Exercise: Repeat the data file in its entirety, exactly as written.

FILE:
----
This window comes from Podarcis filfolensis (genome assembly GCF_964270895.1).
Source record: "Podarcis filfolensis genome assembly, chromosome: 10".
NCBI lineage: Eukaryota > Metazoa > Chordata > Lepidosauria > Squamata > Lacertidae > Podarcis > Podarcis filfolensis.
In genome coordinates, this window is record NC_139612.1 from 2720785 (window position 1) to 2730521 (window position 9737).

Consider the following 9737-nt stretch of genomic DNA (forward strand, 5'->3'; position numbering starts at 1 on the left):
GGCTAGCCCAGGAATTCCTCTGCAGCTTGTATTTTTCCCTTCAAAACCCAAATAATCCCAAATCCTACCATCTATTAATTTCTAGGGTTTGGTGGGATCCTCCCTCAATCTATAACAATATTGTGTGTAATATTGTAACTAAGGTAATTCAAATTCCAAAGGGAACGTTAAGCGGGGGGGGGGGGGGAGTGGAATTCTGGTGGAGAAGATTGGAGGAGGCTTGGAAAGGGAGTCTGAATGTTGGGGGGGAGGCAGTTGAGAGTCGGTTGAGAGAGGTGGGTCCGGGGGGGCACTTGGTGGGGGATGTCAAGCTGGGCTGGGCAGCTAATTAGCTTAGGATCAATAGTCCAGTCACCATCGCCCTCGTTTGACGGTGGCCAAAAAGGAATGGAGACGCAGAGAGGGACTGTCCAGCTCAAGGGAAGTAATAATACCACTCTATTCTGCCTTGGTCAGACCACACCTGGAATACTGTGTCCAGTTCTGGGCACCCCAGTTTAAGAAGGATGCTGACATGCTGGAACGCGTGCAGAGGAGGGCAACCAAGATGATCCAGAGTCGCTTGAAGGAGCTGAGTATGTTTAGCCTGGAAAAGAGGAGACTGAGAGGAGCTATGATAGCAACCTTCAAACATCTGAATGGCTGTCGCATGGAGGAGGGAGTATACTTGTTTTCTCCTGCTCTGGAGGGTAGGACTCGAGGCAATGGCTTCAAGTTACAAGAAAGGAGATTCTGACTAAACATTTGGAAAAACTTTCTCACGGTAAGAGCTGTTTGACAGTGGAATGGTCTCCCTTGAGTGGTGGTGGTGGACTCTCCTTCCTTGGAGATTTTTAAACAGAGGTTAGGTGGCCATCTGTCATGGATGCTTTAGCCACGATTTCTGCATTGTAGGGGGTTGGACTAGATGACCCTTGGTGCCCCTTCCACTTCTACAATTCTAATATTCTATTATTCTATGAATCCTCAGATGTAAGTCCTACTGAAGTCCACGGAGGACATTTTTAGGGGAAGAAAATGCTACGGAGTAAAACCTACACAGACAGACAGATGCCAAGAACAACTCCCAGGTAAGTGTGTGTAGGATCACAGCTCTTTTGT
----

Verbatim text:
This window comes from Podarcis filfolensis (genome assembly GCF_964270895.1).
Source record: "Podarcis filfolensis genome assembly, chromosome: 10".
NCBI lineage: Eukaryota > Metazoa > Chordata > Lepidosauria > Squamata > Lacertidae > Podarcis > Podarcis filfolensis.
In genome coordinates, this window is record NC_139612.1 from 2720785 (window position 1) to 2730521 (window position 9737).

Consider the following 9737-nt stretch of genomic DNA (forward strand, 5'->3'; position numbering starts at 1 on the left):
GGCTAGCCCAGGAATTCCTCTGCAGCTTGTATTTTTCCCTTCAAAACCCAAATAATCCCAAATCCTACCATCTATTAATTTCTAGGGTTTGGTGGGATCCTCCCTCAATCTATAACAATATTGTGTGTAATATTGTAACTAAGGTAATTCAAATTCCAAAGGGAACGTTAAGCGGGGGGGGGGGGGGAGTGGAATTCTGGTGGAGAAGATTGGAGGAGGCTTGGAAAGGGAGTCTGAATGTTGGGGGGGAGGCAGTTGAGAGTCGGTTGAGAGAGGTGGGTCCGGGGGGGCACTTGGTGGGGGATGTCAAGCTGGGCTGGGCAGCTAATTAGCTTAGGATCAATAGTCCAGTCACCATCGCCCTCGTTTGACGGTGGCCAAAAAGGAATGGAGACGCAGAGAGGGACTGTCCAGCTCAAGGGAAGTAATAATACCACTCTATTCTGCCTTGGTCAGACCACACCTGGAATACTGTGTCCAGTTCTGGGCACCCCAGTTTAAGAAGGATGCTGACATGCTGGAACGCGTGCAGAGGAGGGCAACCAAGATGATCCAGAGTCGCTTGAAGGAGCTGAGTATGTTTAGCCTGGAAAAGAGGAGACTGAGAGGAGCTATGATAGCAACCTTCAAACATCTGAATGGCTGTCGCATGGAGGAGGGAGTATACTTGTTTTCTCCTGCTCTGGAGGGTAGGACTCGAGGCAATGGCTTCAAGTTACAAGAAAGGAGATTCTGACTAAACATTTGGAAAAACTTTCTCACGGTAAGAGCTGTTTGACAGTGGAATGGTCTCCCTTGAGTGGTGGTGGTGGACTCTCCTTCCTTGGAGATTTTTAAACAGAGGTTAGGTGGCCATCTGTCATGGATGCTTTAGCCACGATTTCTGCATTGTAGGGGGTTGGACTAGATGACCCTTGGTGCCCCTTCCACTTCTACAATTCTAATATTCTATTATTCTATGAATCCTCAGATGTAAGTCCTACTGAAGTCCACGGAGGACATTTTTAGGGGAAGAAAATGCTACGGAGTAAAACCTACACAGACAGACAGATGCCAAGAACAACTCCCAGGTAAGTGTGTGTAGGATCACAGCTCTTTTGT